Just as the leaves fall or the sunlight hours rise, you brain could have an internal rhythm tied to the pattern of the seasons, according to a study recently published in Proceedings of the National Academy of Sciences.
Researchers from the University of Liege in Belgium looked at the cognitive brain processes of 28 fit and young individuals at different times throughout the year. The subjects were invited to and maintained in the lab for four-and-a-half days before the tests, away from seasonal cues such as sunlight levels, and exposing them to artificially constant light and temperature levels. This was to “acclimatize” the volunteers and ensure that they weren’t influenced by environmental factors, but rather something more internal and ingrained.
While being given two separate attention and working memory tasks, their brain activity was recorded through an fMRI scan.
Interestingly, while their test scores remained the same throughout the year, many of the participants' brain waves seemed to follow a seasonal pattern. The levels of brain activity on the attention task peaked in June and was lowest in December. As Live Science explains, these are points near to the summer solstice and the winter solstice, respectively. Conversely, brain responses during the memory test were highest in the autumn and lower around spring.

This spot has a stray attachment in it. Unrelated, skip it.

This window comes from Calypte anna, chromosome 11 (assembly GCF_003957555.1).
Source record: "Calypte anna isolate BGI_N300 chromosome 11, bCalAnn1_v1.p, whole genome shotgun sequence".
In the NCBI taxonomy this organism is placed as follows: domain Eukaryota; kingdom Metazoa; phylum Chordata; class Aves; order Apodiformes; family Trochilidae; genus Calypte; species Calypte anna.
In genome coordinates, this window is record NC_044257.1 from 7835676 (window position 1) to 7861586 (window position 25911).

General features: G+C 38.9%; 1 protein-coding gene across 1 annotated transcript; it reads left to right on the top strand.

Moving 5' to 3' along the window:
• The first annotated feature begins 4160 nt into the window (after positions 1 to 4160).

The findings suggest that, depending on the season, different areas of the brain have to work harder to sustain certain cognitive functions. Essentially, the researchers say that the physiology of the brain may change to compensate for the season, which could be related to differing levels of calorie intake.
Far from being the result of external factors, such as the physical effect of the weather on the body, the Belgian scientists suggest these patterns are more like an internal seasonal clock. This could have perhaps developed among early humans, giving them an evolutionary advantage by helping them cope with varying external factors.
“Humans were very dependent on seasons a few thousand years ago so it is not surprising to see seasonality in humans as in most species,” the study authors said.
While these are interesting observations, New Scientist points out that the team currently has no insight as to how this process could happen. Additionally, while the subjects were given a few days to get used to an “aseasonal” external environment, it’s more or less impossible to completely remove all external sense of season.